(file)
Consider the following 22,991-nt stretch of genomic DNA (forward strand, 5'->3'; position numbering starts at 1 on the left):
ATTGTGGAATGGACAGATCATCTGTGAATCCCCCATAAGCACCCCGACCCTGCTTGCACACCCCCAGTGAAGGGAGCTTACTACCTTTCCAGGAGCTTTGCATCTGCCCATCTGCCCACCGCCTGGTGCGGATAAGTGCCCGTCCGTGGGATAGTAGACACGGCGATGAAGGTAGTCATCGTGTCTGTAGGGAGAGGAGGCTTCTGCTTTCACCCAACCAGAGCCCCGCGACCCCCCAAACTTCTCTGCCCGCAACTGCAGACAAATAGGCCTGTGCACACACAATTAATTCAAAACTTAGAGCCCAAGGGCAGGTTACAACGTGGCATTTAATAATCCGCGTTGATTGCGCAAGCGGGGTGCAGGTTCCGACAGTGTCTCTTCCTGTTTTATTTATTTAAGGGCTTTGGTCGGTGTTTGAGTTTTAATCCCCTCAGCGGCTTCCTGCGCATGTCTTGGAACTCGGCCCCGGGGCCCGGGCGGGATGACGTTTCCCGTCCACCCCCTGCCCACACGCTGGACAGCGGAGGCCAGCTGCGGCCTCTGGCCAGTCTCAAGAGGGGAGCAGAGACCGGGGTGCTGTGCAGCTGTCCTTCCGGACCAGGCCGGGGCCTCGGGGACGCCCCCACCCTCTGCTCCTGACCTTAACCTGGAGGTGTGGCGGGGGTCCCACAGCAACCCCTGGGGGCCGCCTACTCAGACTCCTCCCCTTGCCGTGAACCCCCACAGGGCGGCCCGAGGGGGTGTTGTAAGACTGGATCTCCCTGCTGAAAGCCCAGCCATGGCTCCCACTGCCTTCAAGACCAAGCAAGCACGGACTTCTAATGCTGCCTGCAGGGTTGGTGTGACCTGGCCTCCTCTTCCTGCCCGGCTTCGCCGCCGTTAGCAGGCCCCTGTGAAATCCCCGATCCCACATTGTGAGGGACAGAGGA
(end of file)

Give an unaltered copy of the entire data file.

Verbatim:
Consider the following 22,991-nt stretch of genomic DNA (forward strand, 5'->3'; position numbering starts at 1 on the left):
ATTGTGGAATGGACAGATCATCTGTGAATCCCCCATAAGCACCCCGACCCTGCTTGCACACCCCCAGTGAAGGGAGCTTACTACCTTTCCAGGAGCTTTGCATCTGCCCATCTGCCCACCGCCTGGTGCGGATAAGTGCCCGTCCGTGGGATAGTAGACACGGCGATGAAGGTAGTCATCGTGTCTGTAGGGAGAGGAGGCTTCTGCTTTCACCCAACCAGAGCCCCGCGACCCCCCAAACTTCTCTGCCCGCAACTGCAGACAAATAGGCCTGTGCACACACAATTAATTCAAAACTTAGAGCCCAAGGGCAGGTTACAACGTGGCATTTAATAATCCGCGTTGATTGCGCAAGCGGGGTGCAGGTTCCGACAGTGTCTCTTCCTGTTTTATTTATTTAAGGGCTTTGGTCGGTGTTTGAGTTTTAATCCCCTCAGCGGCTTCCTGCGCATGTCTTGGAACTCGGCCCCGGGGCCCGGGCGGGATGACGTTTCCCGTCCACCCCCTGCCCACACGCTGGACAGCGGAGGCCAGCTGCGGCCTCTGGCCAGTCTCAAGAGGGGAGCAGAGACCGGGGTGCTGTGCAGCTGTCCTTCCGGACCAGGCCGGGGCCTCGGGGACGCCCCCACCCTCTGCTCCTGACCTTAACCTGGAGGTGTGGCGGGGGTCCCACAGCAACCCCTGGGGGCCGCCTACTCAGACTCCTCCCCTTGCCGTGAACCCCCACAGGGCGGCCCGAGGGGGTGTTGTAAGACTGGATCTCCCTGCTGAAAGCCCAGCCATGGCTCCCACTGCCTTCAAGACCAAGCAAGCACGGACTTCTAATGCTGCCTGCAGGGTTGGTGTGACCTGGCCTCCTCTTCCTGCCCGGCTTCGCCGCCGTTAGCAGGCCCCTGTGAAATCCCCGATCCCACATTGTGAGGGACAGAGGA